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These are photos from Camp Monticello in Monticello, AR. Photos and descriptions are courtesy of Michael Pomeroy.

First photo the remaining foundation of T-1, third photo is the remaining foundation of T-2. In regards to the 1976 picture of T-2 (second photo), this building is actually twice as long as it appears in the photo. The back half has been torn down for the move, but the original foundation remained. Beside it stood the indentical T-1. Mr. Pomeroy believes that T-2, along with T-1, were medical storage units used by Dr. Klein. If you look at the picture from the building interior, you'll see an office on the left, a counter right in front, and open space in back. The floor plan fits a use as a supply building. Since the shape of the hospital roughly resembled a series of "T's"(TTTTT), Pomeroy believes George mistook this building for a wing of the hospital. The hospital was completely gone by the time he was exploring the camp. The building was left to rot and has since collapsed on itself. It was T-1 Pomeroy believed was moved into Monticello to be used originally as the lunchroom at the school for blacks (negroes). In the 1940's the schools in the Southern US were still segregated - meaning that Caucasian children and Black children went to separate schools and were not allowed to mix by law - which in a high part of the history of the area in itself. By 1970 though, these laws had been struck down by the US Supreme Court as being in violation of our constitution and all segregated schools were ordered to combine. When Monticello combined their black and white schools, they made use of the old black school as their Junior High School. Those building were used for about 10 years until the new school was built, even though all of the buildings were in bad condition by then. While attending that school, pomeroy noticed that the lunchroom appeared to be identical to "T-2". It was the same length and width. It had the same number of windows and the same size windows. Both buildings were actually two seperate buildings placed end to end with no door connecting them. The only thing missing was the wooden vent seen at the top of T-2 from the 1976 picture. He mentioned this to the school principle and he promply produced an old picture of the lunchroom clearly showing identical wooden vents on top. Those had been removed at some point when the roof was replaced. He also asked one of the older teachers at the school what he remembered about the building and he partly confirmed that the building was from the camp. He actually thought it came from Rowher, but he was not certain. That did not make sense due to the fact that Rowher was appoximately 30 to 40 miles away, and Camp Monticello was about 3 miles away from the school.

These pictures are of the Quartermaster buildings. They are still in use, though the old wooden lap siding has been covered with tin siding.The open area of the Quartermaster buildings was the loaction of the motor pool during the war. Fourth and fifth photos are from the highway showing a different angle of the Quartermaster buildings. In the fifth photo, my Pomeroy is standing at the point where the railroad spur ran underneath his feet through the center of the picture and ended at the Quartermaster buildings. It was in one of the buildings closest to the camera that George Sherry would participate in processing the arriving trainloads of POWs. He was primarily a clerk and worked mostly out of the Headquaters building, but he would move to the Quartermaster buildings whenever a train arrived. Part of his responsibility was to fingerprint the new arrivals, but few of these were used for the original POW ID cards. The fingerprints made by George Sherry were compared with the POW ID cards to make sure none of the POWs hade tried to switch identities. This system kept them from having to rely on photos and height/weight descriptions alone. Once the identity was confirmed, the receipt of the POW at Monticello was registered on the POW ID card. The sixth photo was taken from across the fairgrounds, 20 yards from the guard house. The Recreation Center was located on the very left edge of the picture in the grove of trees.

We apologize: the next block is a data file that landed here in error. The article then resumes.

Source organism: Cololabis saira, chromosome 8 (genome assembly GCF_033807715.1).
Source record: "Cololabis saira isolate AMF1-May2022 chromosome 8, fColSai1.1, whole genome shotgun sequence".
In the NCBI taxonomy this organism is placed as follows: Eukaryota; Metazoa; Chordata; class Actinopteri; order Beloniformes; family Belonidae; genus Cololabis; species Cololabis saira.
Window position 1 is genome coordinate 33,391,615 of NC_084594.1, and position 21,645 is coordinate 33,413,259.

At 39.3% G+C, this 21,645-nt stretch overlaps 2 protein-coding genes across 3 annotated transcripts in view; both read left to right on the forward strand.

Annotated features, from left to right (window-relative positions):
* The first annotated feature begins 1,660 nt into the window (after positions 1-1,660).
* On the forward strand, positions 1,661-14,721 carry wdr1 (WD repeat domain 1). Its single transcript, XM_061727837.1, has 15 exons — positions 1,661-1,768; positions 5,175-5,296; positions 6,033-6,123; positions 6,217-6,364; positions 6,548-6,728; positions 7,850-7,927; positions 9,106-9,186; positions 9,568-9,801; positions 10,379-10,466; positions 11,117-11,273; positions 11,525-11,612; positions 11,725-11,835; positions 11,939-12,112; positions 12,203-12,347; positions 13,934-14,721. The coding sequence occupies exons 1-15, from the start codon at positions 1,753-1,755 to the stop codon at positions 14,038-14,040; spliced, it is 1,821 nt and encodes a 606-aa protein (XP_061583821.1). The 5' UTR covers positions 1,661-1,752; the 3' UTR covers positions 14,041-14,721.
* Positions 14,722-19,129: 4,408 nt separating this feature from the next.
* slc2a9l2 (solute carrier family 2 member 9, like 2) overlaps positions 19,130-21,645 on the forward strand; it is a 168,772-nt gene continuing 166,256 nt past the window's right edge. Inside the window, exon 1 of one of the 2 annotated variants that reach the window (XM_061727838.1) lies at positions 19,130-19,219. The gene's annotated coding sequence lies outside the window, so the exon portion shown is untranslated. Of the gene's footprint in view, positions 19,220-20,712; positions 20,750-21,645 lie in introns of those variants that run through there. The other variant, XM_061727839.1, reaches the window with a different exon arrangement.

First photo in of an unknown ruin outside the POW compunds, one of several similar foundations, though it's purpose is unknown. The buildings would have been small, about 6' by 12', with a high concrete side and single door. The concrete portion of the walls was about chest high and there would have been a wooden wall and the roof above that. There are similar foundations at the compound main gates, but they are smaller. Also, considering where they were located, it is logical to assume that they were guardhouses. Second photo is a flag pole base that marks the location of the Headquarters building. It's surrounded by a concrete walkway, though it's hard to see with the leaves and under-brush. This was the place where the bugler sound the end of the day as the flag was lowered. To find this, Pomeroy had to first find the "bunker", then look beside it to find the "bump" in the leaves and underbrush. It was complete covered with forest reside when he found it and he would have missed it if he haden't known where to look. Photos three and four are of a fire hydrant that sat across from the Headquarters building. It's broken so it was left behind when most of the water pipes, fireplugs, etc. were dug up after the war and reburied at the University campus during the 1950's. Fifth photo is on a "bunker" that was located in the headquarters building, though it's original purpose is unknown. Mr. Pomeroy thinks it was used as a fire-proof storage for vital records.

These photos are of the pumping station at the camp.

Links to other sites about Prisoners of War in Arkansas include:

Camp Monticello
Camp Monticello 3
POW Camps in Arkansas

GenTracer POW Kathy Kirkpatrick

© Kathy Kirkpatrick 2003-2015